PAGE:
Oxford and Cambridge are prolific in literature and film – and even the applications process itself gets its fair share of air-time. So, with a bleak and rainy weekend ahead of us, you have every excuse to hunker down and watch one of our top 5 Oxbridge films. If anyone asks, it’s motivational viewing!
The History Boys
The 2006 film version of Alan Bennett’s fantastic 2004 play depicts a group of bright Sheffield lads who stay on after their A-levels to prepare for Oxbridge entrance in History. This was how students used to apply to Oxford and Cambridge – the Seventh Term Examinations (which Cambridge students still have to sit in Maths). The ambitious headmaster brings in a new, young Oxbridge graduate to give the boys ‘an edge’, who encourages them bring some controversy into their essays and interview answers.
The archetypal Oxbridge film, and one that has sadly sealed Oxbridge’s reputation as a place of privilege and prosperity, is set in 1920s Oxford, where every student had a college servant to polish their shoes, an unlimited supply of champagne and a country pad to retreat to in the holidays. Happily, or sadly if you rather fancied your own personal shoe-polisher, Oxford is not like this anymore, but it can be fun to plunge into the world Of Charles, Sebastian and Aloysius the teddy on a rainy Saturday afternoon.
One for the sportsmen and women among you: The tale of the 1987 boat race mutiny in Oxford. This film marks the change in attitude of the boat race – from Schoolboy undergraduate rowers taking part, to international elite graduates shipped in to clinch a victory. When a group of American rowers are brought in to the Oxford boat, it becomes a battle of individual egos, rather than a team effort. With the team falling apart, the Oxford boat club president decides to take on Cambridge with the reserves from the second team just a couple of months before the big race – stirring stuff and a good look at 1980’s Oxford.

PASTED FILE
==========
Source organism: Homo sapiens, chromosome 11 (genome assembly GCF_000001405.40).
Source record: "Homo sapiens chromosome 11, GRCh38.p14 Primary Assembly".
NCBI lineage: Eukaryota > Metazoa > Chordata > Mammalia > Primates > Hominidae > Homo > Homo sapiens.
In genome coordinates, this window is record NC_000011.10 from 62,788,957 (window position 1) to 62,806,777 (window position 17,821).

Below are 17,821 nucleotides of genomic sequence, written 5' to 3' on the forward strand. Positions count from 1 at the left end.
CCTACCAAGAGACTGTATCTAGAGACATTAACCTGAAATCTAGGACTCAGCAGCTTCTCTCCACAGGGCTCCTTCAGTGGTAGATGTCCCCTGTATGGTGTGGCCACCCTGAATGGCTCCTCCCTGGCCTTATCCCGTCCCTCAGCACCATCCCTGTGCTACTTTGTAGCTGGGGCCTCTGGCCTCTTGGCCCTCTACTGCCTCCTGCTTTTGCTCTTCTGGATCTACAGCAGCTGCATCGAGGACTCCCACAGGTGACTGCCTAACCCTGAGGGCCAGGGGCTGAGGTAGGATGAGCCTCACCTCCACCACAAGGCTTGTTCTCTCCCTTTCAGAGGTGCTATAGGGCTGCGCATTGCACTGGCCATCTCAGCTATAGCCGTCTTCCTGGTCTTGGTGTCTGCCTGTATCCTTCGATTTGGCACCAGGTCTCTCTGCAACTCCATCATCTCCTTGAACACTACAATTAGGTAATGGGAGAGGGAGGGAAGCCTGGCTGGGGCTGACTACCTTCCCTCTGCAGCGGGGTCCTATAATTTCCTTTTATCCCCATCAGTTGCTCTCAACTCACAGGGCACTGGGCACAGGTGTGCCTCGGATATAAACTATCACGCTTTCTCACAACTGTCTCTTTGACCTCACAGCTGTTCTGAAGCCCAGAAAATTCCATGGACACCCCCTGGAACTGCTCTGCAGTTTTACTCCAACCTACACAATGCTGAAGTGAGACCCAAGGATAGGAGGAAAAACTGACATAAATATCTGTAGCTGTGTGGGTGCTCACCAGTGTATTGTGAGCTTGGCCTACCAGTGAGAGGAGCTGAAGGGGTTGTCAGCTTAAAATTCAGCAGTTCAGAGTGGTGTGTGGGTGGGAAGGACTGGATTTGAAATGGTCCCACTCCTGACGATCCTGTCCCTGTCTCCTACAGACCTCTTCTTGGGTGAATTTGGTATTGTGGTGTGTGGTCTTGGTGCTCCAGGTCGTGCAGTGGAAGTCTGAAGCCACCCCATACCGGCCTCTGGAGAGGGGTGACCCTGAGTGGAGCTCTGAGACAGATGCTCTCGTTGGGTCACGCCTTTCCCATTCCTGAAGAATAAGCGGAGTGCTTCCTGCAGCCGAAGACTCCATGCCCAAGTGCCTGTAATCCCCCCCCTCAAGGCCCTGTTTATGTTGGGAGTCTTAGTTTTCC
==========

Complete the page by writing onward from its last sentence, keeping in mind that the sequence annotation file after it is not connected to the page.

A post-war coming of age student about a girl with her eyes set on Oxbridge, but who gets distracted by a relationship with an older man. Rebelling against the dreariness of early sixties Britain, Jenny, who fancies herself as a Parisian, starts to wonder what the point of her education is, if she is just been trained to be a nice young lady and marry a nice, professional man. A rather glamorous take on the Oxbridge applications process, and the dedication required to succeed even if you feel like you might have missed the boat.
A very sad film about Sylvia Plath, wife of the late poet laureate Ted Hughes. The couple met in Cambridge so expect lots of dreamy scenes of punting along the Cam and wandering the streets of the city. The film goes on to portray their relationship, Plath’s depression and ultimate death. A little depressing, but a great homage to one of Britain’s best female poets.